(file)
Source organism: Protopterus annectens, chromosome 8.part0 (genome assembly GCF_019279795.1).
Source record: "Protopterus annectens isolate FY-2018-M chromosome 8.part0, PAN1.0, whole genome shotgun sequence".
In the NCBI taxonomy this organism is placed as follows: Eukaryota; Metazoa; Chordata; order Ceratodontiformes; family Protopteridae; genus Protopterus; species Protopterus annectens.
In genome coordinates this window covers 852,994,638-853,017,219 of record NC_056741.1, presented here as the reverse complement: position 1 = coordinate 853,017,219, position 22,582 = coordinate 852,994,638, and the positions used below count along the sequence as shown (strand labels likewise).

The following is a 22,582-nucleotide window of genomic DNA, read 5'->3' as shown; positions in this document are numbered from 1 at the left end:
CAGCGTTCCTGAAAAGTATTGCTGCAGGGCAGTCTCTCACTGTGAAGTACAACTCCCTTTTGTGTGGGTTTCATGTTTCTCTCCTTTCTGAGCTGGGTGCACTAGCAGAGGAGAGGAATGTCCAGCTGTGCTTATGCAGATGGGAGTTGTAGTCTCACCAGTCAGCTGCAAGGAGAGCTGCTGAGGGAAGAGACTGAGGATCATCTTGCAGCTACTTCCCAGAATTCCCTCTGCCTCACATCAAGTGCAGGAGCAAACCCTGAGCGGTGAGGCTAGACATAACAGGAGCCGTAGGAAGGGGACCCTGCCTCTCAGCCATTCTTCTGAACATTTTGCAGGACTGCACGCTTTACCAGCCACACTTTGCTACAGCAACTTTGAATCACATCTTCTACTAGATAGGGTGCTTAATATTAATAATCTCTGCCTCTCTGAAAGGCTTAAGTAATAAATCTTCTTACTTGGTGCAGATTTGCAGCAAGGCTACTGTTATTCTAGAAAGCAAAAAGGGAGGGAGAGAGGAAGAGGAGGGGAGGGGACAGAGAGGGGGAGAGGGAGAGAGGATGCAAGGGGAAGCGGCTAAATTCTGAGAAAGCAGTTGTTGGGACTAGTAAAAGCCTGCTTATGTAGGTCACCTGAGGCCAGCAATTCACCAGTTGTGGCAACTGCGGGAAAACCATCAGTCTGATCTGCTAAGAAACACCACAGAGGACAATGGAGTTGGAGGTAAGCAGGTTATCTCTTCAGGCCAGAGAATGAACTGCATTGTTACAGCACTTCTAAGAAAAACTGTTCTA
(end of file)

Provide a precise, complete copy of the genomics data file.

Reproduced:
Source organism: Protopterus annectens, chromosome 8.part0 (genome assembly GCF_019279795.1).
Source record: "Protopterus annectens isolate FY-2018-M chromosome 8.part0, PAN1.0, whole genome shotgun sequence".
In the NCBI taxonomy this organism is placed as follows: Eukaryota; Metazoa; Chordata; order Ceratodontiformes; family Protopteridae; genus Protopterus; species Protopterus annectens.
In genome coordinates this window covers 852,994,638-853,017,219 of record NC_056741.1, presented here as the reverse complement: position 1 = coordinate 853,017,219, position 22,582 = coordinate 852,994,638, and the positions used below count along the sequence as shown (strand labels likewise).

The following is a 22,582-nucleotide window of genomic DNA, read 5'->3' as shown; positions in this document are numbered from 1 at the left end:
CAGCGTTCCTGAAAAGTATTGCTGCAGGGCAGTCTCTCACTGTGAAGTACAACTCCCTTTTGTGTGGGTTTCATGTTTCTCTCCTTTCTGAGCTGGGTGCACTAGCAGAGGAGAGGAATGTCCAGCTGTGCTTATGCAGATGGGAGTTGTAGTCTCACCAGTCAGCTGCAAGGAGAGCTGCTGAGGGAAGAGACTGAGGATCATCTTGCAGCTACTTCCCAGAATTCCCTCTGCCTCACATCAAGTGCAGGAGCAAACCCTGAGCGGTGAGGCTAGACATAACAGGAGCCGTAGGAAGGGGACCCTGCCTCTCAGCCATTCTTCTGAACATTTTGCAGGACTGCACGCTTTACCAGCCACACTTTGCTACAGCAACTTTGAATCACATCTTCTACTAGATAGGGTGCTTAATATTAATAATCTCTGCCTCTCTGAAAGGCTTAAGTAATAAATCTTCTTACTTGGTGCAGATTTGCAGCAAGGCTACTGTTATTCTAGAAAGCAAAAAGGGAGGGAGAGAGGAAGAGGAGGGGAGGGGACAGAGAGGGGGAGAGGGAGAGAGGATGCAAGGGGAAGCGGCTAAATTCTGAGAAAGCAGTTGTTGGGACTAGTAAAAGCCTGCTTATGTAGGTCACCTGAGGCCAGCAATTCACCAGTTGTGGCAACTGCGGGAAAACCATCAGTCTGATCTGCTAAGAAACACCACAGAGGACAATGGAGTTGGAGGTAAGCAGGTTATCTCTTCAGGCCAGAGAATGAACTGCATTGTTACAGCACTTCTAAGAAAAACTGTTCTA